Domaine Tollot-Beaut Beaune Premier Cru Clos du Roi 2013
Critical AcclaimAll Vintages
The Tollot family represents a long lineage of winegrowers dating back to the late 1880s when François Tollot began planting vineyards in Chorey-lès-Beaune. His son, Alexandre Tollot, continued in his father’s footsteps and married Aurélie Beaut. In 1921, Tollot-Beaut became one of the first to bottle their wines under the domaine and started exporting their wines to the U.S. shortly thereafter. Today, cousins Nathalie, Jean-Paul, and Olivier Tollot are in charge. The wines of Tollot-Beaut are well-known for their serious but pleasing style across a range of appellations from Bourgogne to Grand Cru. The Tollot-Beaut cellar is in the center of Chorey-lès-Beaune on the rue Alexandre Tollot, named after Nathalie’s great grandfather who was once the Mayor of Chorey. Parts of the meticulously kept cellar are over 250 years old. Chardonnay is pressed pneumatically and starts fermentation in stainless-steel tanks before finishing alcoholic and malolactic fermentation in barrel. Pinot Noir is almost entirely de-stemmed. The wines of Tollot-Beaut were once made with more new oak but in recent years the oak influence has become subtler. Village and regional wines receive about 20% new oak while the Grand Crus receive about 60% new oak.
While the city represents the epicenter of wine production in Burgundy, the term, “Beaune” also refers to the specific sub-appellation of the greater Côte de Beaune, whose vineyards climb up the pastoral slopes that border the city to its west. Originally founded as a Roman camp by Julius Caesar, the city of Beaune eventually became the seat of the dukes of Burgundy until the 13th century. Today it is home to top négociants such as Louis Jadot, Joseph Drouhin, Louis Latour, and Bouchard Père et Fils.
The appellation, dominated by Pinot noir plantings, represents a lovely and charming place to begin to understand red Burgundy. Its sandy soils create light and supple, floral driven Pinot noir. These wines are designed to be enjoyed within five to 10 years. The vineyards of Beaune span a broad swath of Premier Crus from Savigny-lès-Beaune to its border with Pommard.
Chardonnay acreage here has been increasing here in the more recent years.
One of the most finicky yet rewarding grapes to grow, Pinot Noir is a labor of love for many. However, the greatest red wines of Burgundy prove that it is unquestionably worth the effort. In fact, it is the only red variety permitted in Burgundy. Highly reflective of its terroir, Pinot Noir prefers calcareous soils and a cool climate, requires low yields to achieve high quality and demands a lot of attention in the vineyard and winery. It retains even more glory as an important component of Champagne as well as on its own in France’s Loire Valley and Alsace regions. This sensational grape enjoys immense international success, most notably growing in Oregon, California and New Zealand with smaller amounts in Chile, Germany (as Spätburgunder) and Italy (as Pinot Nero).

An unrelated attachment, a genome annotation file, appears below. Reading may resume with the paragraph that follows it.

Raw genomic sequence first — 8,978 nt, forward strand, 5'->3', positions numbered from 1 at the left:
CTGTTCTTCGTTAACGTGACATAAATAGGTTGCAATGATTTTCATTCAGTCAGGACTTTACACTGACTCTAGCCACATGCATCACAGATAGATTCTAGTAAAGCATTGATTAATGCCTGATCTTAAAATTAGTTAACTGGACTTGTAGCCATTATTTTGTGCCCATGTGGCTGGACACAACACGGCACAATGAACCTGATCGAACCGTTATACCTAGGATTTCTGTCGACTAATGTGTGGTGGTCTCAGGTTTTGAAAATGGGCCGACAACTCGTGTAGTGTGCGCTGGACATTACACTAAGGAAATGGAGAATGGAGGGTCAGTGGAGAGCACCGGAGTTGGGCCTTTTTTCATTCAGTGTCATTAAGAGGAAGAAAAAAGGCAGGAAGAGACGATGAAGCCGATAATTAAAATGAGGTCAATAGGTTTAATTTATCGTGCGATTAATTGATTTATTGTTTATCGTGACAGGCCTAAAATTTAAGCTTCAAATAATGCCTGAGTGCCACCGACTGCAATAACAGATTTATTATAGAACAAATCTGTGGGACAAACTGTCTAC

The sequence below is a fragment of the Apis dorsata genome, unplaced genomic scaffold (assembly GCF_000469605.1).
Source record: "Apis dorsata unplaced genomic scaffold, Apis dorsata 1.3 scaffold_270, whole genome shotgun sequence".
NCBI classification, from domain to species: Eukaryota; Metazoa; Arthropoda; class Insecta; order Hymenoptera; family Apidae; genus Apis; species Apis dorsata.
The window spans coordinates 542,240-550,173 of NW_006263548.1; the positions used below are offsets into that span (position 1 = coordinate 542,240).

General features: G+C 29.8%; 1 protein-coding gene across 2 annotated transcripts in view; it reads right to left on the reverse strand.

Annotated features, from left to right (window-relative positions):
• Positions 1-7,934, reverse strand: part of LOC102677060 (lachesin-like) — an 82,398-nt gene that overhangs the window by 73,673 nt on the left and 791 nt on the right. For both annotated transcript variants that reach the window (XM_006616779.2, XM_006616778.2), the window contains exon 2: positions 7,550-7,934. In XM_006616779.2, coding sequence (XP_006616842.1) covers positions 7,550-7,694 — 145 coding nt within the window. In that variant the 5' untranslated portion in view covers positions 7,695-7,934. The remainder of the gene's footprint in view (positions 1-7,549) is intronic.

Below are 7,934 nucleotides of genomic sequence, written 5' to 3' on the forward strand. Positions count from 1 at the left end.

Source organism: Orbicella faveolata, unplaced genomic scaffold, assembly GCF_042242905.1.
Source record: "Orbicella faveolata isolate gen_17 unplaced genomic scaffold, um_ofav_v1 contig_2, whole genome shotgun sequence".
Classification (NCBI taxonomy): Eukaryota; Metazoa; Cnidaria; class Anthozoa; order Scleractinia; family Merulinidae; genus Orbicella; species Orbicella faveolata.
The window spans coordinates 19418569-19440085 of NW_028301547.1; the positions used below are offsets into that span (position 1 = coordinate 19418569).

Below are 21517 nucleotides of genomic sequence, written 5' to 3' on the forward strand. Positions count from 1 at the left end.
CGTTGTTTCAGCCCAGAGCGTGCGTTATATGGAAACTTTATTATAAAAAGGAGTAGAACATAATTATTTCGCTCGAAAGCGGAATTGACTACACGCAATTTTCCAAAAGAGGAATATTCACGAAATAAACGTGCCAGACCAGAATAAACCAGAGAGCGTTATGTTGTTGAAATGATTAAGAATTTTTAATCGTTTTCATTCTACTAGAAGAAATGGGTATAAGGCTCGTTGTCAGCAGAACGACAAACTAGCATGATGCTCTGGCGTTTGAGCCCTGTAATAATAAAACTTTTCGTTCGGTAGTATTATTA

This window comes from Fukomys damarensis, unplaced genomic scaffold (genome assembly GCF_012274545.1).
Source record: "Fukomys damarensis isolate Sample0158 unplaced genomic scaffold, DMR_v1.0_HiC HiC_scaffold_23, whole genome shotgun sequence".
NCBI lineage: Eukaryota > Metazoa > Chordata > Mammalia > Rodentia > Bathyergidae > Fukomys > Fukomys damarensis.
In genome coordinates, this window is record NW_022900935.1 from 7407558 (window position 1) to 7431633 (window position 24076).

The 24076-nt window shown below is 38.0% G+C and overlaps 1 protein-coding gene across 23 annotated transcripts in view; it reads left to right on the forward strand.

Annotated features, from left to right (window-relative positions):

In the Glass
Pinot Noir is all about red fruit—strawberry, raspberry and cherry with some heftier styles delving into the red or purple plum and in the other direction, red or orange citrus. It is relatively pale in color with soft tannins and a lively acidity. With age (of which the best examples can handle an astounding amount) it can develop hauntingly alluring characteristics of fresh earth, savory spice, dried fruit and truffles.
Pinot’s healthy acidity cuts through the oiliness of pink-fleshed fish like salmon and tuna but its mild mannered tannins give it enough structure to pair with all sorts of poultry: chicken, quail and especially duck. As the namesake wine of Boeuf Bourguignon, Pinot noir has proven it isn’t afraid of beef. California examples work splendidly well with barbecue and Pinot Noir is also vegetarian-friendly—most notably with any dish that features mushrooms.
For administrative purposes, the region of Beaujolais is often included in Burgundy. But it is extremely different in terms of topography, soil and climate, and the important red grape here is ultimately Gamay, not Pinot noir. Truth be told, there is a tiny amount of Gamay sprinkled around the outlying parts of Burgundy (mainly in Maconnais) but it isn’t allowed with any great significance and certainly not in any Village or Cru level wines. So "red Burgundy" still necessarily refers to Pinot noir.